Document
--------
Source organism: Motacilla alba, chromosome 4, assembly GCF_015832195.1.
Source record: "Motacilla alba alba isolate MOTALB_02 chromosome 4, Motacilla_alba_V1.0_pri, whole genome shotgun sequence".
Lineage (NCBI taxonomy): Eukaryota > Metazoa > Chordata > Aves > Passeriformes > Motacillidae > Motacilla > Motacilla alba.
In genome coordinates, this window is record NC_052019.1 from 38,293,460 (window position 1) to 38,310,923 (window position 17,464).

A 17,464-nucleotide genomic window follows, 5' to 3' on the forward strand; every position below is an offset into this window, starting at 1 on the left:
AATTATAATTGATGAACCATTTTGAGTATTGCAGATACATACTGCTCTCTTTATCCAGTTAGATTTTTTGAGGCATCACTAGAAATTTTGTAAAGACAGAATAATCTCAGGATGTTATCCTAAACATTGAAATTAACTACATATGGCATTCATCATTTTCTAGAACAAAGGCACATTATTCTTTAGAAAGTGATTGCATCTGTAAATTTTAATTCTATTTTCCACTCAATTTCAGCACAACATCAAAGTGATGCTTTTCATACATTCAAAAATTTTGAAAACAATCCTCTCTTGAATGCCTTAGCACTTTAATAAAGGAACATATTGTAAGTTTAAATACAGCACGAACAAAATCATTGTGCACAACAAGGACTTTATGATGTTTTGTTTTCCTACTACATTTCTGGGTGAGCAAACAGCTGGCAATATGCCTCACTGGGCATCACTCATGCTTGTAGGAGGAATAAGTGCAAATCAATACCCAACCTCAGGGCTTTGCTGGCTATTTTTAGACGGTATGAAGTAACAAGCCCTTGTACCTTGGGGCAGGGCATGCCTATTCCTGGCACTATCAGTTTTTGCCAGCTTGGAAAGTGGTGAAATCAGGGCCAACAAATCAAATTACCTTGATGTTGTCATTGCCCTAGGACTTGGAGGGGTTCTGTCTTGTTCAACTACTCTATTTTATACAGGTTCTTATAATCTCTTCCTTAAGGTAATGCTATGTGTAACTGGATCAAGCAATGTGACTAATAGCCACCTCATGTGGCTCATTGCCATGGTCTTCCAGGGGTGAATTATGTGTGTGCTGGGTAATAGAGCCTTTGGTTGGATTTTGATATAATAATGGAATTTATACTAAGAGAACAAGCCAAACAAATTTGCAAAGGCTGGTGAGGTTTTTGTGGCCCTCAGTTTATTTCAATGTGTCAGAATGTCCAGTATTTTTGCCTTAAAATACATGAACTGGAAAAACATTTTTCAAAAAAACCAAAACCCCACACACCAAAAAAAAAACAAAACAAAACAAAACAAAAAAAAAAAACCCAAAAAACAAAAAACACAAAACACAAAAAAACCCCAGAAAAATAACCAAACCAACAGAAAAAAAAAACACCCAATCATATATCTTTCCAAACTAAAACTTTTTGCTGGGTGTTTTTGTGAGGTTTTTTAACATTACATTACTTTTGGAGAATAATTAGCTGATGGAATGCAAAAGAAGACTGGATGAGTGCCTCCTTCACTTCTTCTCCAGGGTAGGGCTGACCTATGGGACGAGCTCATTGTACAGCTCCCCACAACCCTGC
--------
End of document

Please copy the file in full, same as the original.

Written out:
Source organism: Motacilla alba, chromosome 4, assembly GCF_015832195.1.
Source record: "Motacilla alba alba isolate MOTALB_02 chromosome 4, Motacilla_alba_V1.0_pri, whole genome shotgun sequence".
Lineage (NCBI taxonomy): Eukaryota > Metazoa > Chordata > Aves > Passeriformes > Motacillidae > Motacilla > Motacilla alba.
In genome coordinates, this window is record NC_052019.1 from 38,293,460 (window position 1) to 38,310,923 (window position 17,464).

A 17,464-nucleotide genomic window follows, 5' to 3' on the forward strand; every position below is an offset into this window, starting at 1 on the left:
AATTATAATTGATGAACCATTTTGAGTATTGCAGATACATACTGCTCTCTTTATCCAGTTAGATTTTTTGAGGCATCACTAGAAATTTTGTAAAGACAGAATAATCTCAGGATGTTATCCTAAACATTGAAATTAACTACATATGGCATTCATCATTTTCTAGAACAAAGGCACATTATTCTTTAGAAAGTGATTGCATCTGTAAATTTTAATTCTATTTTCCACTCAATTTCAGCACAACATCAAAGTGATGCTTTTCATACATTCAAAAATTTTGAAAACAATCCTCTCTTGAATGCCTTAGCACTTTAATAAAGGAACATATTGTAAGTTTAAATACAGCACGAACAAAATCATTGTGCACAACAAGGACTTTATGATGTTTTGTTTTCCTACTACATTTCTGGGTGAGCAAACAGCTGGCAATATGCCTCACTGGGCATCACTCATGCTTGTAGGAGGAATAAGTGCAAATCAATACCCAACCTCAGGGCTTTGCTGGCTATTTTTAGACGGTATGAAGTAACAAGCCCTTGTACCTTGGGGCAGGGCATGCCTATTCCTGGCACTATCAGTTTTTGCCAGCTTGGAAAGTGGTGAAATCAGGGCCAACAAATCAAATTACCTTGATGTTGTCATTGCCCTAGGACTTGGAGGGGTTCTGTCTTGTTCAACTACTCTATTTTATACAGGTTCTTATAATCTCTTCCTTAAGGTAATGCTATGTGTAACTGGATCAAGCAATGTGACTAATAGCCACCTCATGTGGCTCATTGCCATGGTCTTCCAGGGGTGAATTATGTGTGTGCTGGGTAATAGAGCCTTTGGTTGGATTTTGATATAATAATGGAATTTATACTAAGAGAACAAGCCAAACAAATTTGCAAAGGCTGGTGAGGTTTTTGTGGCCCTCAGTTTATTTCAATGTGTCAGAATGTCCAGTATTTTTGCCTTAAAATACATGAACTGGAAAAACATTTTTCAAAAAAACCAAAACCCCACACACCAAAAAAAAAACAAAACAAAACAAAACAAAAAAAAAAAACCCAAAAAACAAAAAACACAAAACACAAAAAAACCCCAGAAAAATAACCAAACCAACAGAAAAAAAAAACACCCAATCATATATCTTTCCAAACTAAAACTTTTTGCTGGGTGTTTTTGTGAGGTTTTTTAACATTACATTACTTTTGGAGAATAATTAGCTGATGGAATGCAAAAGAAGACTGGATGAGTGCCTCCTTCACTTCTTCTCCAGGGTAGGGCTGACCTATGGGACGAGCTCATTGTACAGCTCCCCACAACCCTGC